Optimal Service Channel Reconfiguration Based on Multi-Agent Simulation
Jin Yan Shao, Ming Xie, Li Xia, Wen Jun Yin, and Jin Dong (IBM China Research Lab)

Solving the problem of long queues becomes increasingly urgent in many on-site service outlets. For example, in a bank branch or a government agency, customers may have to wait for a very long time to be served. How to optimally reconfigure the capability of service channels in such outlets is a key for the service providers to improve efficiency and quality of service. In this paper, we propose a method to optimally configure service channels at a given service outlet. We integrate customer experience metrics with cost and profit into a unified objective function for optimization. Multi-agent simulation is employed to model the stochastic service processes and customer behavior, and to evaluate the objective function in optimizing service channel capacity. Some real-life data collected from bank branches provide significant empirical support to the method and demonstrate that the presented method is both effective and efficient.

Better Confidence Intervals for Importance Sampling
Halis Sak and Josef Leydold (Vienna University of Economics and Business Administration)

It is well known that for highly skewed distributions the standard method of using the t statistic for the confidence interval for the mean does not give robust results. This is an important problem for IS as its final distribution is often skewed due to a heavy tailed weight distribution. On the poster, we first explain the Hall's transformation to correct the confidence interval of the mean and then evaluate the performance of this method for two numerical examples from finance, which have closed form solutions. Finally, we assess the performance of this method for the credit risk examples. Our numerical results suggest that Hall's transformation can be safely used in correcting the confidence intervals of financial simulations.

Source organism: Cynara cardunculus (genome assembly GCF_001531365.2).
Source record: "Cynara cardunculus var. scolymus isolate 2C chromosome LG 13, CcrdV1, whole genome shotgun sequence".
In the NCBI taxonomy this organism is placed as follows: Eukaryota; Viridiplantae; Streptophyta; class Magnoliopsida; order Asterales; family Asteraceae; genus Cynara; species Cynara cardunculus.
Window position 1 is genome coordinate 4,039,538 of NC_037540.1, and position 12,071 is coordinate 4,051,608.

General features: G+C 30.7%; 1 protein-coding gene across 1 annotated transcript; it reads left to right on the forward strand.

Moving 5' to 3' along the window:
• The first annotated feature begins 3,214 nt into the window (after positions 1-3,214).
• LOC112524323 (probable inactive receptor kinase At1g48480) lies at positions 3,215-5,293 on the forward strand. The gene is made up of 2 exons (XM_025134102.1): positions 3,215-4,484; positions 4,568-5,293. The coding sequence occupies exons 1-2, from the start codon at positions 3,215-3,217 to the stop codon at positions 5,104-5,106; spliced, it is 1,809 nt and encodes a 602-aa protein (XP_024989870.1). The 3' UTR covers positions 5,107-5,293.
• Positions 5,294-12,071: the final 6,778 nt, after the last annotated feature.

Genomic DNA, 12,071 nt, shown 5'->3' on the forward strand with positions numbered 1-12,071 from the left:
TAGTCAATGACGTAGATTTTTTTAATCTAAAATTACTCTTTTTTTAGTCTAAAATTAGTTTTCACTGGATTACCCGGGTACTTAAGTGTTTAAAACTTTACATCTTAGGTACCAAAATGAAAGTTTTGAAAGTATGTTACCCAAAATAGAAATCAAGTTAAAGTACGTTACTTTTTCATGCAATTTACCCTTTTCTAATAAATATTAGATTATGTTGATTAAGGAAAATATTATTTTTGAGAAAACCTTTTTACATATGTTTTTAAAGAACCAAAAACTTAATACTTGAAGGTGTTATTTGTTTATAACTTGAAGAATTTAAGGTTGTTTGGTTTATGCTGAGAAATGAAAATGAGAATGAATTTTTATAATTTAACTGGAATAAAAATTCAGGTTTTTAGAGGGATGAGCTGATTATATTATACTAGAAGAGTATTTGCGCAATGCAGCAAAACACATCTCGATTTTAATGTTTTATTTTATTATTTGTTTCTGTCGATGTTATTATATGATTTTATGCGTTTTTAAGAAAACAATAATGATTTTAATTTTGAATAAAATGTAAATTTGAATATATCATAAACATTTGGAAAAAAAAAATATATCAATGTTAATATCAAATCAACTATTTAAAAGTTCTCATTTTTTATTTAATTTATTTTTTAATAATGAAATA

Decision-Analytic Models for Breast Cancer: Do Currently Published Models Meet the Requirements of Personalized Medicine?
Beate Jahn, Nikolai Muehlberger, Johannes Wurm, and Uwe Siebert (UMIT - Private University for Health Sciences, Medical Informatics and Technology)

Objective: To give an insight into the structure and methodology of simulation approaches used for evaluating interventions in breast-cancer. Research increasingly focuses on personalized strategies in medicine. Therefore, conventional clinical studies, genomic and proteomic (–omics) and biomarker studies need to be translated into patient-tailored prediction rules and treatment decisions. Recommendations for future comprehensive breast-cancer simulation are derived based on published simulations and requirements arising from personalized medicine, Methods: A systematic literature review is performed and information on study design, simulation framework etc. are extracted. Strengths and limitations are assesed. Results: The review shows how currently available models encompass the underlying biologic disease progression, treatment effects including complications and economic outcomes. We expect that these models are limited with respect to information from –omics and biomarker studies. Discrete-event-simulation and agent-based simulation approaches are discussed. Conclusions: This work provides an essential basis for further simulation approaches to evaluate personalized breast-cancer treatment.